“Never Leave Me, Never Leave Me”


Their need was mutual. He wanted a companion to look after him; Mis» Tone had to support herself. It was agreed that she should become a permanent member of his household. At last lie was able to say to her: “You must write your mother and tell her you are never coming home.” Hut, of course, she still had to visit Mrs. Tone in New York, and Adams was much fretted during these necessary absences. The following are excerpts from a series of notes he sent up from Washington: I have nothing to say. except that as soon as your mother is tired of you, I wish you would remember the next train. Like Richard, I make no reproaches, mais pourtant je suis seul. Comtesse Soeur , may you make all your family happy—don’t neglect anyone—but by and by sing a Pastourelle for the poor Robin. … Of course without you I am quite helpless, and count the hours till you return. … Everything has stopped running since you went away. … Apparently Mrs. Tones’ orders that I must not be disturbed are likely to end in my burial without clergy. Tant mieux . I don’t really care. … Your letters are my only excitement. … Florence has gone to Florid. Her father is said to be dying. So am I! A lunch yesterday did it. You had better come soon if you want to see me first.

His prediction was humorous. Hc did not die for five more years. Aileen Tone survived him for more than half a century. In her little apartment on East Eighty-third Street in Manhattan, bzfore the mantel over which hung the beloved drawing of Adams by John Kriggs Potter (until it was taken oil by the Adams family to Quincy and placed in a dark room to prevent it from fading), she kept his image fresh. I remember, after the bombing of Hiroshima, her quoting from Adams’ poem to the Virgin of Chartres: “Seize, then, the Atom! rack his joints.” Scholars and biographers of Adams and of Adams’ friends—Harold Dean Cater, Ernest Samuels, Leon Edel, Edward Chalfant—came to listen and to hear the past made vivid.

I had known her from my childhood, as a friend of my parents. She was always a very special presence, a reassurance that beyond the world of immediate experience, of schools and sports and parties, there existed a cool, calm layer of experience, both intellectual and emotional, that was there for the sensitive nostril, for the Oner discrimination. She did not turn away from life in the rough; lier broad and tolerant Catholicism always kept lier from that error. She simply pleaded for equal time for the exquisite, knowing that it did not take power or money or ambition to achieve it, but only a little patience, a little industry. She was a kind of lay priestess, with a wise, worldly side to hsr kindness and understanding. She put me in mind of an eighteenth-century French abbess, one who would know that life lias to be kept constantly fresh, constantly vivid, that one must never neglect one’s mind or one s heart or one’s clothes or one s accent or one’s soul. Ailcen Tone stood for style in the deepest sense. Her God did not disdain elegance. If she was a living reproach to many of the vulgarities in American life, she was also an example of how simply they could be avoided.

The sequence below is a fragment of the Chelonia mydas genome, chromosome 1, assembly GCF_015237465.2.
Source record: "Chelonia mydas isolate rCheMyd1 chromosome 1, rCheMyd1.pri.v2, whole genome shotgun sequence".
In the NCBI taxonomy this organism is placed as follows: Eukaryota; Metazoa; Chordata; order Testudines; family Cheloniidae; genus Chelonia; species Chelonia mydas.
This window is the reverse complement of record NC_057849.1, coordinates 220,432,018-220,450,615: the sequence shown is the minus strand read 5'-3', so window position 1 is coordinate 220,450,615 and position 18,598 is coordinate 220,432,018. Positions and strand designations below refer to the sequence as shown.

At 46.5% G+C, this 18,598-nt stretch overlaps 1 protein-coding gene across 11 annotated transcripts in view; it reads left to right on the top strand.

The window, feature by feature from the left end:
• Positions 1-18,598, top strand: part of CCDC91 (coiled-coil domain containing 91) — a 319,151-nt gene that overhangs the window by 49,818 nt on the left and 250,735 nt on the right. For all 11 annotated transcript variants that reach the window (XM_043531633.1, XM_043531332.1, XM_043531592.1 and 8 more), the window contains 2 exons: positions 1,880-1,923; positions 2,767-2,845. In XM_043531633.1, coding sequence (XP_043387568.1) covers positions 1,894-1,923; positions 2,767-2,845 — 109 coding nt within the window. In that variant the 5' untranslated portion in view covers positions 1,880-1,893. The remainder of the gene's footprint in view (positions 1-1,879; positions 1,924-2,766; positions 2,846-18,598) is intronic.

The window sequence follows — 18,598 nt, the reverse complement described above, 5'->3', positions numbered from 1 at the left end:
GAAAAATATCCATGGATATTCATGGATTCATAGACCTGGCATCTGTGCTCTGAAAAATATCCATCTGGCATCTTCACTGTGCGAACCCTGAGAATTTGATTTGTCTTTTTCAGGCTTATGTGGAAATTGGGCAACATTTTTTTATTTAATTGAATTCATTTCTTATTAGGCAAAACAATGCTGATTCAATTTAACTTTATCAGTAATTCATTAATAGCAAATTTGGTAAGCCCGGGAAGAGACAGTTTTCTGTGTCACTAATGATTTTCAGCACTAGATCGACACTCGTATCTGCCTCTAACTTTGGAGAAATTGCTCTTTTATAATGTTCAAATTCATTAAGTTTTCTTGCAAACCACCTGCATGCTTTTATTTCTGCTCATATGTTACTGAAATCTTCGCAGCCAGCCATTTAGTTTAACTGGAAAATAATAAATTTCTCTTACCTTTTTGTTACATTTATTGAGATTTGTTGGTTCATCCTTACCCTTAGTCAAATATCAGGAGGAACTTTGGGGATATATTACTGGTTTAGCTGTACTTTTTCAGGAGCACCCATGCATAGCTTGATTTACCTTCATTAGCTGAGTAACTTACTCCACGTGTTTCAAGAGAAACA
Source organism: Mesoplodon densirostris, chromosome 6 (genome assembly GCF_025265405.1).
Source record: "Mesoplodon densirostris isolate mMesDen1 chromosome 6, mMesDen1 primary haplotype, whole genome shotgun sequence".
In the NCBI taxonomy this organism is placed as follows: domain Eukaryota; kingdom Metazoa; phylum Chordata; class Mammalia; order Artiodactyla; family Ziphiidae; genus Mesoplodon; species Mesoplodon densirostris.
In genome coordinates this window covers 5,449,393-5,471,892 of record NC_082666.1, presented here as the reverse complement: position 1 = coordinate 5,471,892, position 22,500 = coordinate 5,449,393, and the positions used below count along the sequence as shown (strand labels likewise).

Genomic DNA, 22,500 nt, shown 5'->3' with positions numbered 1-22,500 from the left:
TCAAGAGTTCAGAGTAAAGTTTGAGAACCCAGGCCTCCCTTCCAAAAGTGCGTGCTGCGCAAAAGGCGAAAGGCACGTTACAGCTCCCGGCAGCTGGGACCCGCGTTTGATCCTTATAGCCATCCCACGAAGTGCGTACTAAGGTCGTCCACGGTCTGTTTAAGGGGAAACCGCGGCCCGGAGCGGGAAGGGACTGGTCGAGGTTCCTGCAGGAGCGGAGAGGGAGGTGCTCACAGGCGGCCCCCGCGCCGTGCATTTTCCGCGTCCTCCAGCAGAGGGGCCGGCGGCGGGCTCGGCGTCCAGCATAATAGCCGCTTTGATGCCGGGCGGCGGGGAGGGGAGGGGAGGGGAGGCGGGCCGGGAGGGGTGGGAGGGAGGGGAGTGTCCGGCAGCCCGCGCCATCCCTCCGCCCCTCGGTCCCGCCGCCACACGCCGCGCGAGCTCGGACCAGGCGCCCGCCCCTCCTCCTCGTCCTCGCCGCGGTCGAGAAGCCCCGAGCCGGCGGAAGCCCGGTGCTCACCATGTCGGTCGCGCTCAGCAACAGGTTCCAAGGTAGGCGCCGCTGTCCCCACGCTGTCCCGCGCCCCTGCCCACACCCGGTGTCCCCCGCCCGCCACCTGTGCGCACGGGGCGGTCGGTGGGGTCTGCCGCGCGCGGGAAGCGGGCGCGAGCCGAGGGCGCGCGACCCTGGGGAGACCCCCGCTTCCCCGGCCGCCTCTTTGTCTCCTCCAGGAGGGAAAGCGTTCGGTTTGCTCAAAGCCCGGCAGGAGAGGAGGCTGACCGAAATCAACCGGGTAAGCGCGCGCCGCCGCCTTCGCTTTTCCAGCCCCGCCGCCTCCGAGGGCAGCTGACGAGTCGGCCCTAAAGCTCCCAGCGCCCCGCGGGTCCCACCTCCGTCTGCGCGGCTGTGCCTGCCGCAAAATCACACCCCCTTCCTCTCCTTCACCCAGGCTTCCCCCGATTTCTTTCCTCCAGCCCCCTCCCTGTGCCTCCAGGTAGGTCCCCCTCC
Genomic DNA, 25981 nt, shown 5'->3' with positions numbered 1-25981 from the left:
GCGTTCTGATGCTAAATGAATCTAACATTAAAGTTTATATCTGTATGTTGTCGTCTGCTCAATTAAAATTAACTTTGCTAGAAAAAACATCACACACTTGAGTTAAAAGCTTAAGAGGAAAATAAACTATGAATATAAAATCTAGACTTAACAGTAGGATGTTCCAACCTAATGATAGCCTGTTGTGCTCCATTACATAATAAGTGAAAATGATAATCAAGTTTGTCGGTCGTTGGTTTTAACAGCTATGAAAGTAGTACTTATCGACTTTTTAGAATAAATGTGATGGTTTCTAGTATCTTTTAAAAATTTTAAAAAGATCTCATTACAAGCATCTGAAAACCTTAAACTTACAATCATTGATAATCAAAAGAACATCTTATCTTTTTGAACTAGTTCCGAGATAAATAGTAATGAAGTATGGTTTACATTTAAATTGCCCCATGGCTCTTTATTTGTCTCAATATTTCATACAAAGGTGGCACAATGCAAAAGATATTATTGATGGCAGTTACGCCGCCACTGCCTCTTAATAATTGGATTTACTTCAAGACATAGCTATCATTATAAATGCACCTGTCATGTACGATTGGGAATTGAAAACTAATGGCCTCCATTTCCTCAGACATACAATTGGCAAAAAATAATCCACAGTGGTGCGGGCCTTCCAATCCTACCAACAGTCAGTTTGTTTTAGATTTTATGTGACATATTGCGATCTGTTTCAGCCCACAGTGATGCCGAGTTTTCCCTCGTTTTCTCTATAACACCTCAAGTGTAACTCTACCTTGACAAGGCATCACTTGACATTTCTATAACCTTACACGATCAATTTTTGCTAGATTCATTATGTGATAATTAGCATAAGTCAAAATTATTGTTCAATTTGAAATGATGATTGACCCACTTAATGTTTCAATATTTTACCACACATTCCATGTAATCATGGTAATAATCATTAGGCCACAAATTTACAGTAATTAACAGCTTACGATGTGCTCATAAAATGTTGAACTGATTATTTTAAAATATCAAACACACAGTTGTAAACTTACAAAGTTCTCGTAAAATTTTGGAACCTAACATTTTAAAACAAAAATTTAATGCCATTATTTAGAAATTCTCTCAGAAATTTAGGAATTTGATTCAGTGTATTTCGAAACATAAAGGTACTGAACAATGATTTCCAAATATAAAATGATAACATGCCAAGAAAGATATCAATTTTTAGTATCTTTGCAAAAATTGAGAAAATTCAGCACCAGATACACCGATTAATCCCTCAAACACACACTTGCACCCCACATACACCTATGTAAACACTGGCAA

In the last year of her life lier thoughts kept turning back to the summer of 1914. She had been with Adams and his niece Elsie in France at the outbreak of war. He had rented the Château de Coubertin just north of Paris, and there they were stuck without automobiles or horses until such time as they could arrange transportation home. Adams finally got hold of a horse that had not yet been fully broken and had it hitched to a carriage for the afternoon drive. His driver had been told by its owner that the creature must not be whipped, yet the first thing the idiot did was to strike it, and the little party was carried away at a gallop across country while Adams shouted with laughter. Somehow, as Miss Tone described that laughter, I had the feeling that it was the only laughter in France, the desperate, frustrated laughter of an old man who had survived to the Armageddon that he had predicted.

One day they explored a medieval tower in the neighborhood, and Miss Tone climbed to the top to see the view. Police arrived and booked the party of three as possible spies. At the station Adams became so indignant at the questions of the magistrate that he could no longer remember anything. Asked for his grandmother’s name, he turned to Miss Tone and shouted: “What the devil was my grandmother’s name?”

They finally went to Dieppe and thence to England, where they occupied Sir Ronald Lindsay’s house in Stapleton in Dorset, walking in the countryside and haunted by the sense of distant battle. Henry James came down from London to spend the night, and he and Adams sat up late talking. Miss Tone, as she thought tactfully, absented herself, but the next morning Adams told her that she should have stayed. He made it very clear that she was never to leave him. The beautiful English fall, the peaceful fields and woods, the old, distinguished, talking men, the death of youth across the Channel—it was the leavetaking of two eras.